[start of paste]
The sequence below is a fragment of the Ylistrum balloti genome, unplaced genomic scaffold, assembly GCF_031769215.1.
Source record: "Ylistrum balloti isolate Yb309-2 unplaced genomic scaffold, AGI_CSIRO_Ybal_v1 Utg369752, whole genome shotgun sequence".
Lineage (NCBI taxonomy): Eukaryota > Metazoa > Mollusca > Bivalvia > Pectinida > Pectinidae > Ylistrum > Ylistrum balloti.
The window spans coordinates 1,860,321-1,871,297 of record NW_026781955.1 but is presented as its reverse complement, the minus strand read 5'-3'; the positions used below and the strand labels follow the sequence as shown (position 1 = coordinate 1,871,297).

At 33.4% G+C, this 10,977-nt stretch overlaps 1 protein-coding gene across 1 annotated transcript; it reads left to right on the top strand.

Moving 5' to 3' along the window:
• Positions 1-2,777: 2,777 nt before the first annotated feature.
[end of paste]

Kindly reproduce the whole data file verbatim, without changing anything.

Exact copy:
The sequence below is a fragment of the Ylistrum balloti genome, unplaced genomic scaffold, assembly GCF_031769215.1.
Source record: "Ylistrum balloti isolate Yb309-2 unplaced genomic scaffold, AGI_CSIRO_Ybal_v1 Utg369752, whole genome shotgun sequence".
Lineage (NCBI taxonomy): Eukaryota > Metazoa > Mollusca > Bivalvia > Pectinida > Pectinidae > Ylistrum > Ylistrum balloti.
The window spans coordinates 1,860,321-1,871,297 of record NW_026781955.1 but is presented as its reverse complement, the minus strand read 5'-3'; the positions used below and the strand labels follow the sequence as shown (position 1 = coordinate 1,871,297).

At 33.4% G+C, this 10,977-nt stretch overlaps 1 protein-coding gene across 1 annotated transcript; it reads left to right on the top strand.

Moving 5' to 3' along the window:
• Positions 1-2,777: 2,777 nt before the first annotated feature.